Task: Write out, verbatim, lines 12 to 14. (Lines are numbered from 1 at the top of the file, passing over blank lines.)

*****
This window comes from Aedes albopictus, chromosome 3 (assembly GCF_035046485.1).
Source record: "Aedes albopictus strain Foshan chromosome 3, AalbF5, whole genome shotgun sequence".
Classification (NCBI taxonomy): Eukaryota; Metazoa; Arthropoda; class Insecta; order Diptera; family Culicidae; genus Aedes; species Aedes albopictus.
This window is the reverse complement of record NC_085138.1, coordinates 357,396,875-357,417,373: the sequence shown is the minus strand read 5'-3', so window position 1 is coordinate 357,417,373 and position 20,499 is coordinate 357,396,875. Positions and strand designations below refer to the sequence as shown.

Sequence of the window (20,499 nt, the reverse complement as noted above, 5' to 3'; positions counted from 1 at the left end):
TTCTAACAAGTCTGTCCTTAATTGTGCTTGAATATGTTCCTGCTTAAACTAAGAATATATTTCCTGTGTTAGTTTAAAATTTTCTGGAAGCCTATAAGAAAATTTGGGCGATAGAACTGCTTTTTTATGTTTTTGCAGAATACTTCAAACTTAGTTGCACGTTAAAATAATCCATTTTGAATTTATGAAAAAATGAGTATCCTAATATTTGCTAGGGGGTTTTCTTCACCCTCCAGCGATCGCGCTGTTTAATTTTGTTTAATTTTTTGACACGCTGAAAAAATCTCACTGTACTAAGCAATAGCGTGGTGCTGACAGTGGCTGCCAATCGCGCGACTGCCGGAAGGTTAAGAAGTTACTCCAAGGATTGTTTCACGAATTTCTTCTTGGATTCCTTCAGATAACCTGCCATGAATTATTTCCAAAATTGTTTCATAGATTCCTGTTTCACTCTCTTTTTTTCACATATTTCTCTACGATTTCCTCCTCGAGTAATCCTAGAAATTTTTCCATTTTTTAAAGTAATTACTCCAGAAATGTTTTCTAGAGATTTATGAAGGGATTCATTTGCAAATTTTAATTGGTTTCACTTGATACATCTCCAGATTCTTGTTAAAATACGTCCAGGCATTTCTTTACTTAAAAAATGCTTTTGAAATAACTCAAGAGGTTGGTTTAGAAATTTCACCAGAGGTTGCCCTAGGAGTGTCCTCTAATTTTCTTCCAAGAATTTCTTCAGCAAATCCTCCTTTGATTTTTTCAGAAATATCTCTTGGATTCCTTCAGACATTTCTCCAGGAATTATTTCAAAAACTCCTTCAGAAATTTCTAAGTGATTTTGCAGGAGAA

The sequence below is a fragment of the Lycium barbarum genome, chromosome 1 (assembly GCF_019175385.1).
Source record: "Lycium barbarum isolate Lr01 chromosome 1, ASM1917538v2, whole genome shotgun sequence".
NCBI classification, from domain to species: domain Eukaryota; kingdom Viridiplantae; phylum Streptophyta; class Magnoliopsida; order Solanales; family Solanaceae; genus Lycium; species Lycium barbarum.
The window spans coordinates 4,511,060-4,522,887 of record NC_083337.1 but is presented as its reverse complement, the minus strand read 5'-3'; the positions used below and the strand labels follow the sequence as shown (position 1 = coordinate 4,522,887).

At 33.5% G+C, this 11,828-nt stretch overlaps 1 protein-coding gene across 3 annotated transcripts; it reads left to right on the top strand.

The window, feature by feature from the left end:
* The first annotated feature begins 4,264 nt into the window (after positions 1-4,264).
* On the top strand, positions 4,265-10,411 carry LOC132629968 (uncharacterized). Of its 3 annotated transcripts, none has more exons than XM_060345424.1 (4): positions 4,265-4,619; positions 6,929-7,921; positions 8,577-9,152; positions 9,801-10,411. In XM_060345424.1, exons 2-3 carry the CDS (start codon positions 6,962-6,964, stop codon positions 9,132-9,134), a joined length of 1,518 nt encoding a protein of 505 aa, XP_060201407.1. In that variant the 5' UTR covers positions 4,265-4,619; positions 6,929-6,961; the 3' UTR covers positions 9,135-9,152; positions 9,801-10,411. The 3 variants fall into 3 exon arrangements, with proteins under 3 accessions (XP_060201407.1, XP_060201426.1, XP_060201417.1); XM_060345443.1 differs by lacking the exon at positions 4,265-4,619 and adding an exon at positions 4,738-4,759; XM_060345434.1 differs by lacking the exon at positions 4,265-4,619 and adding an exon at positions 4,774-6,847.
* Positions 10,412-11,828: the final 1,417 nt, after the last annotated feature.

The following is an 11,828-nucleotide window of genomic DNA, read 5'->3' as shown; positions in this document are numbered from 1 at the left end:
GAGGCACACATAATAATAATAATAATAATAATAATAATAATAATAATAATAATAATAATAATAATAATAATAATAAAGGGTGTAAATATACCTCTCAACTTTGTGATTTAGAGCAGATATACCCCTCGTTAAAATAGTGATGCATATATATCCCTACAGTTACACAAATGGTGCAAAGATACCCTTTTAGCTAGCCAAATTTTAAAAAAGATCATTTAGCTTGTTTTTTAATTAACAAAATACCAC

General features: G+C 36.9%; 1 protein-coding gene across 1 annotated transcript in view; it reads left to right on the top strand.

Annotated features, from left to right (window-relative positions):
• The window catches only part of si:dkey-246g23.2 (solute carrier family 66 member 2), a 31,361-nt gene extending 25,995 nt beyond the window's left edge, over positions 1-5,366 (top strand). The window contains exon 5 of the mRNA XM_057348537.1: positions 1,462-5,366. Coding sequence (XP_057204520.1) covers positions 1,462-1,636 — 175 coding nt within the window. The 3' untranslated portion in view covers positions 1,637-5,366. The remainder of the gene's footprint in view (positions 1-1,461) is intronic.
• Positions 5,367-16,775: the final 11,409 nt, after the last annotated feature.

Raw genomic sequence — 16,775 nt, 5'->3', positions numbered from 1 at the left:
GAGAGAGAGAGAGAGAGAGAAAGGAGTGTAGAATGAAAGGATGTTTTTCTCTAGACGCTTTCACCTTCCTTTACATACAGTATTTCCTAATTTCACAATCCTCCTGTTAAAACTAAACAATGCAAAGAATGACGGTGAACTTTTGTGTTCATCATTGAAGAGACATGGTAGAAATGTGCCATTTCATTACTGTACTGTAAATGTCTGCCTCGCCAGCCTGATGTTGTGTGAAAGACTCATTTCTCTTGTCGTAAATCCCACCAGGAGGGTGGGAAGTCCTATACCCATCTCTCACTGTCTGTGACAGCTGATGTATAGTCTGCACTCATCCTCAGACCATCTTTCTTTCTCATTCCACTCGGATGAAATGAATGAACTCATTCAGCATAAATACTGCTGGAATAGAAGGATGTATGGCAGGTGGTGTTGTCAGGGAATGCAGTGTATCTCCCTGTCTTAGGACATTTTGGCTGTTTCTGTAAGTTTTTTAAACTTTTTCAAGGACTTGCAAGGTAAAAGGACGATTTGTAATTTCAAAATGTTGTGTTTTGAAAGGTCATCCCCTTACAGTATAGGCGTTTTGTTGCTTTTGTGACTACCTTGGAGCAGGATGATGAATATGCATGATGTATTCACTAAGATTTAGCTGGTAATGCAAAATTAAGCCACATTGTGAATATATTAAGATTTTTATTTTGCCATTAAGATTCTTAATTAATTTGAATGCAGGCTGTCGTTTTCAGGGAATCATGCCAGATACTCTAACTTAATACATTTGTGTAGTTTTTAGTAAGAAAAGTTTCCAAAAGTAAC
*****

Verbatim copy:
The window, feature by feature from the left end:
* The first annotated feature begins 4,264 nt into the window (after positions 1-4,264).
* On the top strand, positions 4,265-10,411 carry LOC132629968 (uncharacterized). Of its 3 annotated transcripts, none has more exons than XM_060345424.1 (4): positions 4,265-4,619; positions 6,929-7,921; positions 8,577-9,152; positions 9,801-10,411. In XM_060345424.1, exons 2-3 carry the CDS (start codon positions 6,962-6,964, stop codon positions 9,132-9,134), a joined length of 1,518 nt encoding a protein of 505 aa, XP_060201407.1. In that variant the 5' UTR covers positions 4,265-4,619; positions 6,929-6,961; the 3' UTR covers positions 9,135-9,152; positions 9,801-10,411. The 3 variants fall into 3 exon arrangements, with proteins under 3 accessions (XP_060201407.1, XP_060201426.1, XP_060201417.1); XM_060345443.1 differs by lacking the exon at positions 4,265-4,619 and adding an exon at positions 4,738-4,759; XM_060345434.1 differs by lacking the exon at positions 4,265-4,619 and adding an exon at positions 4,774-6,847.